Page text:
Neutralized ballistic uses a converging charged beam that is neutralized just before the chamber wall or inside the chamber with a preformed plasma, neutralizing gas cell, or photoionization of the chamber vapor. Photoionization of the plasma permits a good beam spot size at a chamber radius of 2.65 m. The neutralized ballistic transport distance across the chamber is limited to around 3 meters.

Assisted pinch transport allows smaller chamber entrance holes, eases focusing requirements, and reduces accelerator costs. Additional hardware of a laser and z-discharge equipment is required to form an ionized channel to the target. The issues of a suitable insulator at the chamber entrance and the stability of the beams are key to the success of this approach. Simulations are indicating a negligible growth of the hose instability. Transport across chamber with assisted pinch can exceed the distances associated with neutralized ballistic transport.

The self-pinch transport approach uses no hardware to form the channel to direct the beams to the target. The beams are focused outside the chamber and are highly stripped to induce the self-pinch effect. Issues include beam front erosion, aiming/tracking, multiple beam effects, and beam/plasma stability. The self-pinch is compatible with an intermediate chamber pressure.

Craig noted that there are no showstoppers for any of the transport schemes. The neutralized ballistic transport has the most mature theory and photo-ionization greatly improves the transport up to 3 m. Assisted pinch is sensitive to gas conductivity, but modeling predicts sufficient decay length to suppress deleterious self-pinch effects. Self-pinch transport has an attractive chamber pressure regime between 10-150 mtorr xenon, but efficiency of transport and 3-D stability issues need to be resolved.

Chamber Wall Engineering

Design Considerations for Beam Port Insulator Rings - Simon Yu discussed the engineering considerations for the channel assisted pinch transport. The beam dynamics must be controlled on a 10s of nanosecond timescale and the channel formation on a 10s of microseconds timescale. The channel must have breakdown without any breakdown to the chamber walls. Beam port insulator rings are designed to inhibit breakdown to chamber walls. The beam channel first must be made slightly conducting with a short (10 ns) laser pulse, followed by a longer electrical prepulse that deposits energy through Joule heating and subsequent hydrodynamic expansion to form the deep density channel, and finally a high conductivity axial current is imposed on the channel to guide the beam to the target. Simon discussed several options for the design of the insulating ring at the port, limits on the depth of the channel, and the anticipated energy loss in the reduced density channel. These issues are key to determining the propagation window for the assisted pinch mode. Near term investigations are concentrating on the channel hydrodynamics and the properties and design of the port insulator. Simon thought the assisted pinch approach is compatible with the dry wall as well as the wetted wall chamber concept.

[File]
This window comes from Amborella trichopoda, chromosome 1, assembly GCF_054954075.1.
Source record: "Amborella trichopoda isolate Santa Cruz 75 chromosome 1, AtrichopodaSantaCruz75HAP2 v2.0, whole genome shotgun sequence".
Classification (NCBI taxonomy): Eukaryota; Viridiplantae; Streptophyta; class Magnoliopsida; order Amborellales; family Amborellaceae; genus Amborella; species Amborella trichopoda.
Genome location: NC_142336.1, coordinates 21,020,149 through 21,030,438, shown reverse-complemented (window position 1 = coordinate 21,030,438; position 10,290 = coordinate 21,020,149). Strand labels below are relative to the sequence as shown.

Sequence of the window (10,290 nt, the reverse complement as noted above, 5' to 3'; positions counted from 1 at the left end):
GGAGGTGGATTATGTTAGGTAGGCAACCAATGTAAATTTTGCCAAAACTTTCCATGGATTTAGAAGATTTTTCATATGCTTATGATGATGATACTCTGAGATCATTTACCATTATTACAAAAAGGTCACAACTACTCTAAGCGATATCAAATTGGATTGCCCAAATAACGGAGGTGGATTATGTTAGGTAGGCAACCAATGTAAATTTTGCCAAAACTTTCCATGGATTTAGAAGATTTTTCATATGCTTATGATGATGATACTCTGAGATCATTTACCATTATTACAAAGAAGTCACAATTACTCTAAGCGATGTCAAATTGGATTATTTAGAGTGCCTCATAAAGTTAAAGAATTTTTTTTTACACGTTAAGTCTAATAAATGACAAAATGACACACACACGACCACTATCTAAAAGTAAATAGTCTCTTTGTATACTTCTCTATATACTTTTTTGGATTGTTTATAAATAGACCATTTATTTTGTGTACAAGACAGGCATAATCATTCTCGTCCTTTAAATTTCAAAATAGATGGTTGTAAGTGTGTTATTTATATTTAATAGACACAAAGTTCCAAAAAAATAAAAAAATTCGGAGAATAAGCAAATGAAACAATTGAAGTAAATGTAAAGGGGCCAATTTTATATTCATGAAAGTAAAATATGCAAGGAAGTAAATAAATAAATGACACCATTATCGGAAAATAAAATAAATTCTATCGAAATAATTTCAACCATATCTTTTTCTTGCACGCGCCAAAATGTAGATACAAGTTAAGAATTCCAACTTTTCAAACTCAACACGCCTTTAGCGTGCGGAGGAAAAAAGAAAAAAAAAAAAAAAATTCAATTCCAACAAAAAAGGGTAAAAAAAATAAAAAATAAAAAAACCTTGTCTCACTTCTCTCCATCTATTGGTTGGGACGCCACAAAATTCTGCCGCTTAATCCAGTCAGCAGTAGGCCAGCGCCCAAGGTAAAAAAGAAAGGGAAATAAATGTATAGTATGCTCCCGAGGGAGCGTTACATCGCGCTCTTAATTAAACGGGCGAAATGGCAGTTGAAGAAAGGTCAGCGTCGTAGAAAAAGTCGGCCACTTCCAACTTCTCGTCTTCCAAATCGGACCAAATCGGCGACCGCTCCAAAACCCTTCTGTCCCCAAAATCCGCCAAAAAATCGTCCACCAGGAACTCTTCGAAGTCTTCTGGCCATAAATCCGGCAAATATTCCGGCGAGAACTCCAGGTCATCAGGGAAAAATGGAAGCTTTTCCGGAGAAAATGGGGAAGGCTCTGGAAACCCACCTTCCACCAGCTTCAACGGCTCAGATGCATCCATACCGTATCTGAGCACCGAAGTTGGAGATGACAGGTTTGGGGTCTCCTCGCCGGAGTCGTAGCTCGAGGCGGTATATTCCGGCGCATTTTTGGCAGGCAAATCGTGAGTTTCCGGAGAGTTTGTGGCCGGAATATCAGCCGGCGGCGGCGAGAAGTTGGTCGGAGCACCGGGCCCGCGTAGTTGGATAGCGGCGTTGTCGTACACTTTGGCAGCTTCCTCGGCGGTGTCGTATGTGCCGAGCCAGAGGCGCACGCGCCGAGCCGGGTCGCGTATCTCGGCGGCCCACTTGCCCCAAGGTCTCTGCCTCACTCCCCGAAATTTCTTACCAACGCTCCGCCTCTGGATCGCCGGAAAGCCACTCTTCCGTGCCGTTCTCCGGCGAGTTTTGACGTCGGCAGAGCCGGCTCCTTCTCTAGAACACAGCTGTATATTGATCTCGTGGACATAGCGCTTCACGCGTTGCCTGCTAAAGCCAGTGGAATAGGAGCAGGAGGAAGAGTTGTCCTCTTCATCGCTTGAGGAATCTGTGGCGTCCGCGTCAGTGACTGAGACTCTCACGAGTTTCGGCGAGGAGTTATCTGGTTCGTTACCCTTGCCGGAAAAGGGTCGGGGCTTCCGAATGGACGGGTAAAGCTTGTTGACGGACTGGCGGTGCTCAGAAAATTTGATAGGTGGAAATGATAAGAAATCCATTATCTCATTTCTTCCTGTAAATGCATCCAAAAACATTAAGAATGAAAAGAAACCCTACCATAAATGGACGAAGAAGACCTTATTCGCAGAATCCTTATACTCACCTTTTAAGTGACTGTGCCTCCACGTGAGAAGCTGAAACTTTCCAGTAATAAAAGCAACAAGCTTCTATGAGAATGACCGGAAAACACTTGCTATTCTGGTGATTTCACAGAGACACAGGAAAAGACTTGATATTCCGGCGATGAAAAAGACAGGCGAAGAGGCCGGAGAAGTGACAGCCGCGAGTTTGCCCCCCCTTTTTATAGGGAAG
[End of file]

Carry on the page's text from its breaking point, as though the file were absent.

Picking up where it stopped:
Remaining Action Items on Dry Chamber Wall - RenČ Raffray presented the results of his more accurate analysis to determine the spatial temperature profiles within the dry wall based upon temporal energy deposition due to arrival of photons and ions at the first wall. The more accurate results were similar to prior more simplified analyses, thus the prior results were affirmed.

Assessment of the Overlap Points - RenČ Raffray presented his results to self-consistently analyze the driver, chamber, and power plant parameters to determine attractive design and operating regimes for both direct and indirect drive targets. RenČ assumed a tungsten-coated SiC first wall. He presented common parametric studies that traded repetition rate (and net power out) to maintain a constant outlet coolant temperature (and cycle efficiency) as well as parametric studies that traded chamber radius and coolant temperature at a given repetition rate. Although there was consistency in the analysis, there was no metric (e.g., COE) to determine the optimum regime. Since there is no baseline design, establishing the data to define the metric cannot be done.